November 06, 2014
1 min read

Chronic dental trauma potential oral cavity cancer carcinogen

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Patients with oral cavity cancers who were nonsmokers were more likely than smokers to have tumors in sites associated with chronic dental trauma, according to results of a retrospective analysis.

Brendan J. Perry, BSc, MBBS, of the Princess Alexandra Hospital in Queensland, Australia, and colleagues sought to determine whether the location of oral cancers significantly differed in patients who did and did not smoke.

The researchers analyzed data from 724 patients, 390 of whom had mouth cancer and 334 of whom had oropharyngeal cancer. All patients underwent treatment between 2001 and 2011. Men comprised the majority of the cohort with mouth cancer (65%; n=255) and oropharyngeal cancer (79%; n=265).

Researchers determined 22% (n=87) of patients with mouth cancer were nonsmokers, and the majority of that group (61%; n=53) were women. The investigators determined 14% (n=48) of patients with oropharyngeal cancer were nonsmokers, and the majority of this subset (75%; n=36) were men.

Among current or former smokers, oral cavity lesions occurred more frequently in women than men (61% vs. 39%). However, in the nonsmoking cohort, oral cavity lesions occurred more frequently in men (72% vs. 28%).

Common sites of oral cavity cancers in smokers and nonsmokers were the lateral tongue, floor of mouth, alveolar ridge, buccal and retromolar trigone. Edge-of-tongue tumors — a site potentially associated with dental trauma — occurred significantly more frequently in nonsmokers than smokers (66% vs. 35%; P˂.001).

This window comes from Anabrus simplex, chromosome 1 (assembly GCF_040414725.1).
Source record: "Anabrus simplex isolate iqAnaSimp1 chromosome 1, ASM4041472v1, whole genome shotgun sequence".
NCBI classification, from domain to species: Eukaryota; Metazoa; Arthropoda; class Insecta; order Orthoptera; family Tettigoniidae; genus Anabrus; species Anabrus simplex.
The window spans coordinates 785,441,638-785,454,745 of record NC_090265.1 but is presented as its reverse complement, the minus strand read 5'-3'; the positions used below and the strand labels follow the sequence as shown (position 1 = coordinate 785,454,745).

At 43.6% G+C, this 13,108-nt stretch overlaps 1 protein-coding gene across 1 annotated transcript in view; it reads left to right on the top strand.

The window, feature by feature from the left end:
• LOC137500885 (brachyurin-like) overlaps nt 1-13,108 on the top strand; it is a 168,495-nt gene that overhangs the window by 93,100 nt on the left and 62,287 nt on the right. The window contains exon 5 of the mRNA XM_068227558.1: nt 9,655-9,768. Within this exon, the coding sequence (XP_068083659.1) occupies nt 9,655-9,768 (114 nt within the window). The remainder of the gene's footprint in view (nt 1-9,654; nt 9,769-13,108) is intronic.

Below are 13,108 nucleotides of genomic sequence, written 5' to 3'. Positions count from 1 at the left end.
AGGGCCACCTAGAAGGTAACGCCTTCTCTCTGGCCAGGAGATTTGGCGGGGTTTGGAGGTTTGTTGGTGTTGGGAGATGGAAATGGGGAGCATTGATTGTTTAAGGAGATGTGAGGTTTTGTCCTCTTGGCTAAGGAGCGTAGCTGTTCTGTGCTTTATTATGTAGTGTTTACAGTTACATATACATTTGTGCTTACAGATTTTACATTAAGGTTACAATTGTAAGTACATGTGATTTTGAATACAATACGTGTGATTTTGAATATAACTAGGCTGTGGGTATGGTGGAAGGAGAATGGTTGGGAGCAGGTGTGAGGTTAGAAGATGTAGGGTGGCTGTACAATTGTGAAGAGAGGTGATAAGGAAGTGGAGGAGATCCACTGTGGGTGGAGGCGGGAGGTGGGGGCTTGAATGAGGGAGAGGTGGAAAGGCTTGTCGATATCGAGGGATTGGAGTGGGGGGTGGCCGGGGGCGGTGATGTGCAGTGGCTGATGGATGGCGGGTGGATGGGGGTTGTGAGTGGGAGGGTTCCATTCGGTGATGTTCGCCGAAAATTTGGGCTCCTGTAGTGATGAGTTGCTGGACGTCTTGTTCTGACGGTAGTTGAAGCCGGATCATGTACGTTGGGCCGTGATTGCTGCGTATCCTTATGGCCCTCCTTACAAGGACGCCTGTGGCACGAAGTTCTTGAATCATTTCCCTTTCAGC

Larger tumors located on the floor of mouth and surrounding tissues were more frequently observed in the smoking cohort (10% vs. 1%).

Gingival and floor of mouth lesions — which could be associated with denture rubbing — were more common in older patients. Further, 26 patients had tumors near dental abnormalities.

“This is the first large study looking specifically at the possible importance of dental trauma in oral cavity carcinogenesis,” Perry and colleagues wrote. “We acknowledge that this study does not prove that chronic dental trauma causes cancer. However we believe that the data … suggest that it may be a more important and common carcinogen than is currently perceived, especially in cases involving nonsmoking female patients.”

Disclosure: The researchers report no relevant financial disclosures.